UMC LGBT row continues as thousands call on Church to allow same-sex marriages

Thousands of people have urged one of America's largest religious bodies to end all "legislative harm" against LGBTQ people.

The UMC currently does not allow "self-avowed practising" gay people to be ordained, or same-sex marriages.Reuters

More than 4,700 people have urged the United Methodist Church (UMC) to allow clergy to be actively LGBTQ, to permit same-sex marriages within UMC sanctuaries and to allow UMC clergy to officiate them.

The petition follows an announcement from the UMC's Council of Bishops on May 18 which said a special commission would be set up to examine and possibly revise the UMC's Book of Discipline regarding human sexuality.

The bishops also committed to exploring "options to help the church live in grace with one another – including ways to avoid further complaints, trials and harm while we uphold the Discipline." 

"Punishment of LGBTQ persons and allies is at the heart of the growing divide in The United Methodist Church," the petition reads.

"Immediately stopping all such actions is the only way to ensure the work of the special commission has credibility and can work towards a solution or set of solutions that will finally mend The UMC."

The UMC currently does not allow "self-avowed practising" gay people to be ordained, or same-sex marriages, and activists sought to promote the advancement of LGBTQ rights at the Church's General Conference earlier this month.

They want what they consider "discriminatory language" in the Book of Discipline – the law and doctrine of the UMC – to be removed, for gay and lesbian ministers to be ordained, and for same-sex weddings to be performed in UMC churches.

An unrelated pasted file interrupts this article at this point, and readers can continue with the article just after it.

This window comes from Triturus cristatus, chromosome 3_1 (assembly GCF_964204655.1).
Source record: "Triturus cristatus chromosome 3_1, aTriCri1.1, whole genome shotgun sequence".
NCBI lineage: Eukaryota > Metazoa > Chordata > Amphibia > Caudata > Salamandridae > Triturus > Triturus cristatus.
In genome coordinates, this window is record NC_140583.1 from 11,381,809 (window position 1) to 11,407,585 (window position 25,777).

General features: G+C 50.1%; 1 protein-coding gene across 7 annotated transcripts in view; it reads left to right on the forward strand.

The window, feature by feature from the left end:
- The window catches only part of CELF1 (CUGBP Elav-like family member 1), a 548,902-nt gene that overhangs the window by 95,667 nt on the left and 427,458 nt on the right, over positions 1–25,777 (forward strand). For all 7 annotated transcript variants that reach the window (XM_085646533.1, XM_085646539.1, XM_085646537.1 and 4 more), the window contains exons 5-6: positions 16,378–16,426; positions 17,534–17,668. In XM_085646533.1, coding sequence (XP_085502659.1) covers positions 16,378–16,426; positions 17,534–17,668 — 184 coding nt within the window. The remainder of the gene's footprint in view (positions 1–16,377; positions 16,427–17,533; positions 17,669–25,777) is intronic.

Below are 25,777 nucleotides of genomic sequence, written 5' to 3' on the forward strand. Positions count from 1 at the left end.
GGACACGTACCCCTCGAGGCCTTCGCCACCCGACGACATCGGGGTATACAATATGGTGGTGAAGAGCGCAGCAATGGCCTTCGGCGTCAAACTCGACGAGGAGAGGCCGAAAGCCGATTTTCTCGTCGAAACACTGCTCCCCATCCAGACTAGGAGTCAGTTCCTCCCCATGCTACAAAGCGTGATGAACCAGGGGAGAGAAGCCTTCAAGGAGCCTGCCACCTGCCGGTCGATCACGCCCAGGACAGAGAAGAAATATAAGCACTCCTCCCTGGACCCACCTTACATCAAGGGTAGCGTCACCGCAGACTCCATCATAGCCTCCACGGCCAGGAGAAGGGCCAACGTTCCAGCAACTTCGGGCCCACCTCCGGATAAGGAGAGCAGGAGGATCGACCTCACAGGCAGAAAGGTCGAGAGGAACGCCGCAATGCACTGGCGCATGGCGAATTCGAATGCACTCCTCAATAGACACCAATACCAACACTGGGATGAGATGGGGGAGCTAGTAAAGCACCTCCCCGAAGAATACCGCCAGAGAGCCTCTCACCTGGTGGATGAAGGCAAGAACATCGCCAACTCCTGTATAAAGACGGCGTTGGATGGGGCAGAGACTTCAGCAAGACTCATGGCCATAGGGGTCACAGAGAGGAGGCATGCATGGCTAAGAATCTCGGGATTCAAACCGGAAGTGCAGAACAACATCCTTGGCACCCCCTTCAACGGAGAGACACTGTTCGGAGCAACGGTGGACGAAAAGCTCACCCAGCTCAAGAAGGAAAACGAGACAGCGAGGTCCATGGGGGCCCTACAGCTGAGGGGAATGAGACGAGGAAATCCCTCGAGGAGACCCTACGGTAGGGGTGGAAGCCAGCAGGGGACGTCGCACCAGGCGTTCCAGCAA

A day before the conference began on May 10, more than 100 clergy came out as gay, lesbian, bisexual, transgender, queer and inter-sex in an attempt to force light onto the issue.

The Reconciling Ministries Network (RMN) then started the petition following the conference as it says concrete action needs to be taken.

"While the Council of Bishops has made significant strides by historically recommending a special commission to address all aspects of the Book of Discipline related to human sexuality, there are still immediate concerns we need to address," RMN said in a statement.

Executive director Matt Berryman perviously told Christian Today the UMC was "at a point of crisis" over the sexuality issue.

"The system is breaking down," he said. "The powers that be will need to come together to figure out a way to revise the present system to create new room for people to live and move and have their being in the Church."